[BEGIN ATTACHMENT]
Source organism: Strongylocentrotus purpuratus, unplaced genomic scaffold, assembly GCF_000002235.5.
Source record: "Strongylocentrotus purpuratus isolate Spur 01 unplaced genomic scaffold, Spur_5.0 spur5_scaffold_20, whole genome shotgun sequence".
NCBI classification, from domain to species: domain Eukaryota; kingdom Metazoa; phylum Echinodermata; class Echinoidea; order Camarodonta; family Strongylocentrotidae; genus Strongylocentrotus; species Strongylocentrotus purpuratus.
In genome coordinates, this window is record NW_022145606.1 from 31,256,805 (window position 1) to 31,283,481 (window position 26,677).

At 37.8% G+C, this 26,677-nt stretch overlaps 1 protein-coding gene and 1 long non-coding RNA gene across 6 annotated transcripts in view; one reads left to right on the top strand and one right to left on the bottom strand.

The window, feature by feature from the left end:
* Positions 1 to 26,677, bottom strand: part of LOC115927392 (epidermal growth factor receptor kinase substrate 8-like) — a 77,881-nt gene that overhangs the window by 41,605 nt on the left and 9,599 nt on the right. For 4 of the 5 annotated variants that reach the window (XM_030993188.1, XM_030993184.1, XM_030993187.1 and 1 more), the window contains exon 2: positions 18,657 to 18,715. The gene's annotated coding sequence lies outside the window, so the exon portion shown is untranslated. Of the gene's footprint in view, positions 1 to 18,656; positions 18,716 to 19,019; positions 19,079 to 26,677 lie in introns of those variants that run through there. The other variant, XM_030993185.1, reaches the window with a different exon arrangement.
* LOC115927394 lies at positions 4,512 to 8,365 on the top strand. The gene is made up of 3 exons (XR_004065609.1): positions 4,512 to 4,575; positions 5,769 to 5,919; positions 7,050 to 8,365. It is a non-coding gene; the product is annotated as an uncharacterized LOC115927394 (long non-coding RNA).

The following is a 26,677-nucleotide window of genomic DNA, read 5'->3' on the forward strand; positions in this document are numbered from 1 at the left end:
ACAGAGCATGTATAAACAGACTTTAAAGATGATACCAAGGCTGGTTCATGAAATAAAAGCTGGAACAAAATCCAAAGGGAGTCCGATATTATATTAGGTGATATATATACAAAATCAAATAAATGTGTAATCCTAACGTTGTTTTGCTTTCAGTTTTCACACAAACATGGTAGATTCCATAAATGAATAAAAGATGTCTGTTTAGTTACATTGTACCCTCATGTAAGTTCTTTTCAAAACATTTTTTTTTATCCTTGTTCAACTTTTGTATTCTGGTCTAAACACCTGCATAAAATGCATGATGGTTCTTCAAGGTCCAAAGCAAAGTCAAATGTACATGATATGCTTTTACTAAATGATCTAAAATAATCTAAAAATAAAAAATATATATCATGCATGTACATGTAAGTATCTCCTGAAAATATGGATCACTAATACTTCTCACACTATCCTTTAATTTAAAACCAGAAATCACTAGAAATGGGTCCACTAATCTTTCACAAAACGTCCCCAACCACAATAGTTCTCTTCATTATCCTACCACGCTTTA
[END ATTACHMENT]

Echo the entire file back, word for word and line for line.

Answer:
Source organism: Strongylocentrotus purpuratus, unplaced genomic scaffold, assembly GCF_000002235.5.
Source record: "Strongylocentrotus purpuratus isolate Spur 01 unplaced genomic scaffold, Spur_5.0 spur5_scaffold_20, whole genome shotgun sequence".
NCBI classification, from domain to species: domain Eukaryota; kingdom Metazoa; phylum Echinodermata; class Echinoidea; order Camarodonta; family Strongylocentrotidae; genus Strongylocentrotus; species Strongylocentrotus purpuratus.
In genome coordinates, this window is record NW_022145606.1 from 31,256,805 (window position 1) to 31,283,481 (window position 26,677).

At 37.8% G+C, this 26,677-nt stretch overlaps 1 protein-coding gene and 1 long non-coding RNA gene across 6 annotated transcripts in view; one reads left to right on the top strand and one right to left on the bottom strand.

The window, feature by feature from the left end:
* Positions 1 to 26,677, bottom strand: part of LOC115927392 (epidermal growth factor receptor kinase substrate 8-like) — a 77,881-nt gene that overhangs the window by 41,605 nt on the left and 9,599 nt on the right. For 4 of the 5 annotated variants that reach the window (XM_030993188.1, XM_030993184.1, XM_030993187.1 and 1 more), the window contains exon 2: positions 18,657 to 18,715. The gene's annotated coding sequence lies outside the window, so the exon portion shown is untranslated. Of the gene's footprint in view, positions 1 to 18,656; positions 18,716 to 19,019; positions 19,079 to 26,677 lie in introns of those variants that run through there. The other variant, XM_030993185.1, reaches the window with a different exon arrangement.
* LOC115927394 lies at positions 4,512 to 8,365 on the top strand. The gene is made up of 3 exons (XR_004065609.1): positions 4,512 to 4,575; positions 5,769 to 5,919; positions 7,050 to 8,365. It is a non-coding gene; the product is annotated as an uncharacterized LOC115927394 (long non-coding RNA).

The following is a 26,677-nucleotide window of genomic DNA, read 5'->3' on the forward strand; positions in this document are numbered from 1 at the left end:
ACAGAGCATGTATAAACAGACTTTAAAGATGATACCAAGGCTGGTTCATGAAATAAAAGCTGGAACAAAATCCAAAGGGAGTCCGATATTATATTAGGTGATATATATACAAAATCAAATAAATGTGTAATCCTAACGTTGTTTTGCTTTCAGTTTTCACACAAACATGGTAGATTCCATAAATGAATAAAAGATGTCTGTTTAGTTACATTGTACCCTCATGTAAGTTCTTTTCAAAACATTTTTTTTTATCCTTGTTCAACTTTTGTATTCTGGTCTAAACACCTGCATAAAATGCATGATGGTTCTTCAAGGTCCAAAGCAAAGTCAAATGTACATGATATGCTTTTACTAAATGATCTAAAATAATCTAAAAATAAAAAATATATATCATGCATGTACATGTAAGTATCTCCTGAAAATATGGATCACTAATACTTCTCACACTATCCTTTAATTTAAAACCAGAAATCACTAGAAATGGGTCCACTAATCTTTCACAAAACGTCCCCAACCACAATAGTTCTCTTCATTATCCTACCACGCTTTA